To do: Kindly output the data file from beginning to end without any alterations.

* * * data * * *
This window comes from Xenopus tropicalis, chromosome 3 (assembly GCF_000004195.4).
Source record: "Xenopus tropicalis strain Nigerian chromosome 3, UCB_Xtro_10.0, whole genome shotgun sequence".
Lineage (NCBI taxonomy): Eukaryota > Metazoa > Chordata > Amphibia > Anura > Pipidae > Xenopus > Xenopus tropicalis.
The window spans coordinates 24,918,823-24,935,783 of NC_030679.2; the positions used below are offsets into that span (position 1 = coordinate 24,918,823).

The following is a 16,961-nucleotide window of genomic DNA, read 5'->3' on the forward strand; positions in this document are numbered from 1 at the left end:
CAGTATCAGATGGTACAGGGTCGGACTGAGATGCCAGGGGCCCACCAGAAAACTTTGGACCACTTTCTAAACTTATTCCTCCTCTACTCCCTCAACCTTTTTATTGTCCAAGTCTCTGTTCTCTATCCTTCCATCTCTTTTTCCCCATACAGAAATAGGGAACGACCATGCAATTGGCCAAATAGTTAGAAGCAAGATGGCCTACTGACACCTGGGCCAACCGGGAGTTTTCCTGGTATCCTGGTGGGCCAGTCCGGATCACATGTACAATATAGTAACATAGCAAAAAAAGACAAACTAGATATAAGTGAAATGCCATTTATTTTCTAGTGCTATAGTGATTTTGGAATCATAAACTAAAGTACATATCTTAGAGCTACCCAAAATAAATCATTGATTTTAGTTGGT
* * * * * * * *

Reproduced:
This window comes from Xenopus tropicalis, chromosome 3 (assembly GCF_000004195.4).
Source record: "Xenopus tropicalis strain Nigerian chromosome 3, UCB_Xtro_10.0, whole genome shotgun sequence".
Lineage (NCBI taxonomy): Eukaryota > Metazoa > Chordata > Amphibia > Anura > Pipidae > Xenopus > Xenopus tropicalis.
The window spans coordinates 24,918,823-24,935,783 of NC_030679.2; the positions used below are offsets into that span (position 1 = coordinate 24,918,823).

The following is a 16,961-nucleotide window of genomic DNA, read 5'->3' on the forward strand; positions in this document are numbered from 1 at the left end:
CAGTATCAGATGGTACAGGGTCGGACTGAGATGCCAGGGGCCCACCAGAAAACTTTGGACCACTTTCTAAACTTATTCCTCCTCTACTCCCTCAACCTTTTTATTGTCCAAGTCTCTGTTCTCTATCCTTCCATCTCTTTTTCCCCATACAGAAATAGGGAACGACCATGCAATTGGCCAAATAGTTAGAAGCAAGATGGCCTACTGACACCTGGGCCAACCGGGAGTTTTCCTGGTATCCTGGTGGGCCAGTCCGGATCACATGTACAATATAGTAACATAGCAAAAAAAGACAAACTAGATATAAGTGAAATGCCATTTATTTTCTAGTGCTATAGTGATTTTGGAATCATAAACTAAAGTACATATCTTAGAGCTACCCAAAATAAATCATTGATTTTAGTTGGT